The 2016 Illinois Future Energy Jobs Act (FEJA) marked a leap forward in renewable energy for our state—and set the stage for creating thousands of solar installation jobs to meet demand.
As training programs prepare this future workforce, how can we ensure that they benefit the state’s most underserved communities, where jobs are needed most?
That challenge inspired ComEd to establish a new competitive grant program, with funding from FEJA and support from The Chicago Community Trust. And last week, on the first anniversary of FEJA’s passage into law, four organizations—Elevate Energy, Illinois Central College, OAI, Inc. and the Safer Foundation—were awarded a total of $3 million to train diverse individuals for careers in the solar industry.
As FEJA outlines, the solar pipeline initiative will focus on job training for individuals from priority groups, including:
- alumni of the Illinois foster care system
- individuals returning from incarceration or with criminal records
- residents of environmental justice communities—predominately minority or low-income communities that are disproportionately impacted by environmental hazards
“ComEd is committed to helping grow renewable energy in Illinois and equally dedicated to developing the workforce of the future who will help integrate more clean energy, like solar, into the Illinois energy grid,” said Anne Pramaggiore, ComEd president and CEO.
“The training programs that will be created by the organizations announced today will ensure that the next generation of energy workers is prepared to take full advantage of the opportunities created by a new clean energy economy,” Pramaggiore said.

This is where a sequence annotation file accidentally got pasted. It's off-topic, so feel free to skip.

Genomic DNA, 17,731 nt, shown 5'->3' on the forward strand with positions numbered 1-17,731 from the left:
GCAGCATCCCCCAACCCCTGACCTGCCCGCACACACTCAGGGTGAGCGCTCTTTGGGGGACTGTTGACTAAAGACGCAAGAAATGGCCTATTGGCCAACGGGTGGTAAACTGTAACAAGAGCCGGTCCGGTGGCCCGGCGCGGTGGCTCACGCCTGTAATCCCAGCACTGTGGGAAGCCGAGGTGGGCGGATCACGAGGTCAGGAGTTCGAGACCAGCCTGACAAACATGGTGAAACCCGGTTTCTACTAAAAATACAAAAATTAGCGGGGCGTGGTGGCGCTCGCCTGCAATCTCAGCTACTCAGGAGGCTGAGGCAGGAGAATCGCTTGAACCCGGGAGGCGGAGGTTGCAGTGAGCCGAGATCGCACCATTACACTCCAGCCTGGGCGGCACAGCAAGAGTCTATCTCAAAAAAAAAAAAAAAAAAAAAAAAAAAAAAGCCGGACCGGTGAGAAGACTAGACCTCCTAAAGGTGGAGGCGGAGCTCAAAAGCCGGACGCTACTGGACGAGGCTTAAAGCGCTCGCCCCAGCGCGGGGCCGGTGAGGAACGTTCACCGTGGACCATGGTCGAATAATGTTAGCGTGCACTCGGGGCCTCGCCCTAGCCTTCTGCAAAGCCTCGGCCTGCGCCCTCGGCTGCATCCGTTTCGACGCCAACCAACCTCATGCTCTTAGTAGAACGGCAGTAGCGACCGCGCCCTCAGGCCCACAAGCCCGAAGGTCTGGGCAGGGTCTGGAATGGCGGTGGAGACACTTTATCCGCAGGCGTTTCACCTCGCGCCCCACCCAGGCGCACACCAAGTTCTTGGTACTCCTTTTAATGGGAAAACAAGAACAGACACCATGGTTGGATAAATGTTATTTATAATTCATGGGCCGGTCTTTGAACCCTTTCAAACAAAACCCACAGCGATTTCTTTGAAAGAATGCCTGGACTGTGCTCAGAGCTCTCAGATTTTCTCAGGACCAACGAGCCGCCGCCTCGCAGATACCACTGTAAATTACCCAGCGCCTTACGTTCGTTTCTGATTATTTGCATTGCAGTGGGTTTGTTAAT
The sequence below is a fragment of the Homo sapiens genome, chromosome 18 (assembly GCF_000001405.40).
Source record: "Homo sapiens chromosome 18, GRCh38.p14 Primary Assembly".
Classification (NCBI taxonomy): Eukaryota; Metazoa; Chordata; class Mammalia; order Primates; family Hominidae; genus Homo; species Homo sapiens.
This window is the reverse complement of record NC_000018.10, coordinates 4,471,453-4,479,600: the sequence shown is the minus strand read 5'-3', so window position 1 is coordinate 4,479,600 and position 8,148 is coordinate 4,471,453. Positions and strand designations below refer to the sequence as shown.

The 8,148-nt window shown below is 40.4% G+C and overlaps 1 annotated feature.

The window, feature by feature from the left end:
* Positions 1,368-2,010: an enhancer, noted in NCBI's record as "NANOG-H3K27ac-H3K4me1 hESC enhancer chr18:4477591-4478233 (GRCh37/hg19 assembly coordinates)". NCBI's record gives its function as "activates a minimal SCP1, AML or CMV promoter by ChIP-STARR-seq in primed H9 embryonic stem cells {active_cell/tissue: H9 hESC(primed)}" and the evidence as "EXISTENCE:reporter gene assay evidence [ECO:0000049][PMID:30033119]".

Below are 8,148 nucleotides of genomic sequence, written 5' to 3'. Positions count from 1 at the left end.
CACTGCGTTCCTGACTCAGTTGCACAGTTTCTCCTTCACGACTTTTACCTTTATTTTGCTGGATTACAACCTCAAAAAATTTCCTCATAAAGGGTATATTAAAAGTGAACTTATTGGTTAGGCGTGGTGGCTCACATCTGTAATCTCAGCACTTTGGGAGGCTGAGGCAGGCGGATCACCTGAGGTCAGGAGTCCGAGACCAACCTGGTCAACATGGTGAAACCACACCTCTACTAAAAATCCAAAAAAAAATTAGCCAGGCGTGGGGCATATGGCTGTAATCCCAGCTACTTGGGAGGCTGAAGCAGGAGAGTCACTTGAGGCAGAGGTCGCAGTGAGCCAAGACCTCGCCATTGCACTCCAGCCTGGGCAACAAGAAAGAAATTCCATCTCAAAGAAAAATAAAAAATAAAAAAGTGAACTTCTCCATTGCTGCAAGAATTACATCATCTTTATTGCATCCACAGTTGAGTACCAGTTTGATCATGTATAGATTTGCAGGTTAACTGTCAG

The training programs awarded grant funding will provide a pathway for trainees to enter solar industry careers, with an emphasis on rooftop and utility-scale installation, through a combination of hands-on training and relevant certifications. Working in partnership with employers, the programs are expected to result in 2,000 job placements for trainees by 2029.
“The training programs will ensure that the next generation of energy workers is prepared to take full advantage of the opportunities created by a new clean energy economy,” said Anne Pramaggiore, ComEd president and CEO
Funding for these programs was deployed through a unique philanthropic partnership. ComEd engaged The Chicago Community Trust as a foundation partner to develop and administer a rigorous selection process. After issuing a Request for Proposals, the Trust convened a two-tiered committee to review grant proposals and recommend organizations for funding: a Technical Review Committee of workforce development experts who assessed proposals from a job creation standpoint, and a Policy Review Committee of experts in the energy markets, community development and organizational capacity.
Leveraging ComEd’s commitment to helping grow renewable energy for Illinois and the Trust’s expertise in evaluating grant proposals to identify outstanding potential for impact, this partnership is a testimonial to the power of collaborative philanthropy.
As Peggy Davis, the Trust’s chief officer of programs and strategic remarked, “Our partnership with ComEd gives us the chance to support the workforce development goals of FEJA while helping Illinois pivot to a green economy. We are confident that the organizations we selected to receive financial support align well with our shared goal of building sustainable communities and an inclusive economy, especially among those who have experienced hardship.”